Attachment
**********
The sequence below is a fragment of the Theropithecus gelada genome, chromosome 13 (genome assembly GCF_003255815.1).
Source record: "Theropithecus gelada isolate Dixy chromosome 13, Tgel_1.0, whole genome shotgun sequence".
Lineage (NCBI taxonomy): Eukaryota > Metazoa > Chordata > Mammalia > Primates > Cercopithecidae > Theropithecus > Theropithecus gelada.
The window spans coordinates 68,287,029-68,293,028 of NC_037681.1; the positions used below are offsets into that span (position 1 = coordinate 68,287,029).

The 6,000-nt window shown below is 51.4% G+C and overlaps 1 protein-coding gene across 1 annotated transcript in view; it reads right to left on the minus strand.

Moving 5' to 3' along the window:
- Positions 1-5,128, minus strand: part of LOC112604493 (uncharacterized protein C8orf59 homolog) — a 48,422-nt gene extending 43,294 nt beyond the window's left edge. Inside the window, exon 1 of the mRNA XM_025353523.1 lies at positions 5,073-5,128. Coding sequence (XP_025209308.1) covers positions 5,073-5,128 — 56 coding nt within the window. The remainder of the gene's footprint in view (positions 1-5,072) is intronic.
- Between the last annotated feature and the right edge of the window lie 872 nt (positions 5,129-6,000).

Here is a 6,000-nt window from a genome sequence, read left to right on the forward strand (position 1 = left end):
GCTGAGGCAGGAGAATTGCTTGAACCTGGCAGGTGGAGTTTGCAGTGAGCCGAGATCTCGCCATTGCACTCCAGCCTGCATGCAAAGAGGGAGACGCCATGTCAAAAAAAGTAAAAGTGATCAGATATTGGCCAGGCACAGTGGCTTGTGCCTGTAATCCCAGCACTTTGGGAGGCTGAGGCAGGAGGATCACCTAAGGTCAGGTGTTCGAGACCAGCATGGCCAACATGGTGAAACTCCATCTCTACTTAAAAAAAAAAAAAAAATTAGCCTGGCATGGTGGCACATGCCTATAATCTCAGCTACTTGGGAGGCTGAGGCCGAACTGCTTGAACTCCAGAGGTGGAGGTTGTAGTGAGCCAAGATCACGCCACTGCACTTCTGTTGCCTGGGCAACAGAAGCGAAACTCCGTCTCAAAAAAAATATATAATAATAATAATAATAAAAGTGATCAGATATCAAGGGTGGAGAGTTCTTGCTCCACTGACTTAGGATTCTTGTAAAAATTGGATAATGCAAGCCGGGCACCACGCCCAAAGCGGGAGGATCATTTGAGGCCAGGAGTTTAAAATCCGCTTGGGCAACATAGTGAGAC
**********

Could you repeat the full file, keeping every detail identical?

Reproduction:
The sequence below is a fragment of the Theropithecus gelada genome, chromosome 13 (genome assembly GCF_003255815.1).
Source record: "Theropithecus gelada isolate Dixy chromosome 13, Tgel_1.0, whole genome shotgun sequence".
Lineage (NCBI taxonomy): Eukaryota > Metazoa > Chordata > Mammalia > Primates > Cercopithecidae > Theropithecus > Theropithecus gelada.
The window spans coordinates 68,287,029-68,293,028 of NC_037681.1; the positions used below are offsets into that span (position 1 = coordinate 68,287,029).

The 6,000-nt window shown below is 51.4% G+C and overlaps 1 protein-coding gene across 1 annotated transcript in view; it reads right to left on the minus strand.

Moving 5' to 3' along the window:
- Positions 1-5,128, minus strand: part of LOC112604493 (uncharacterized protein C8orf59 homolog) — a 48,422-nt gene extending 43,294 nt beyond the window's left edge. Inside the window, exon 1 of the mRNA XM_025353523.1 lies at positions 5,073-5,128. Coding sequence (XP_025209308.1) covers positions 5,073-5,128 — 56 coding nt within the window. The remainder of the gene's footprint in view (positions 1-5,072) is intronic.
- Between the last annotated feature and the right edge of the window lie 872 nt (positions 5,129-6,000).

Here is a 6,000-nt window from a genome sequence, read left to right on the forward strand (position 1 = left end):
GCTGAGGCAGGAGAATTGCTTGAACCTGGCAGGTGGAGTTTGCAGTGAGCCGAGATCTCGCCATTGCACTCCAGCCTGCATGCAAAGAGGGAGACGCCATGTCAAAAAAAGTAAAAGTGATCAGATATTGGCCAGGCACAGTGGCTTGTGCCTGTAATCCCAGCACTTTGGGAGGCTGAGGCAGGAGGATCACCTAAGGTCAGGTGTTCGAGACCAGCATGGCCAACATGGTGAAACTCCATCTCTACTTAAAAAAAAAAAAAAAATTAGCCTGGCATGGTGGCACATGCCTATAATCTCAGCTACTTGGGAGGCTGAGGCCGAACTGCTTGAACTCCAGAGGTGGAGGTTGTAGTGAGCCAAGATCACGCCACTGCACTTCTGTTGCCTGGGCAACAGAAGCGAAACTCCGTCTCAAAAAAAATATATAATAATAATAATAATAAAAGTGATCAGATATCAAGGGTGGAGAGTTCTTGCTCCACTGACTTAGGATTCTTGTAAAAATTGGATAATGCAAGCCGGGCACCACGCCCAAAGCGGGAGGATCATTTGAGGCCAGGAGTTTAAAATCCGCTTGGGCAACATAGTGAGAC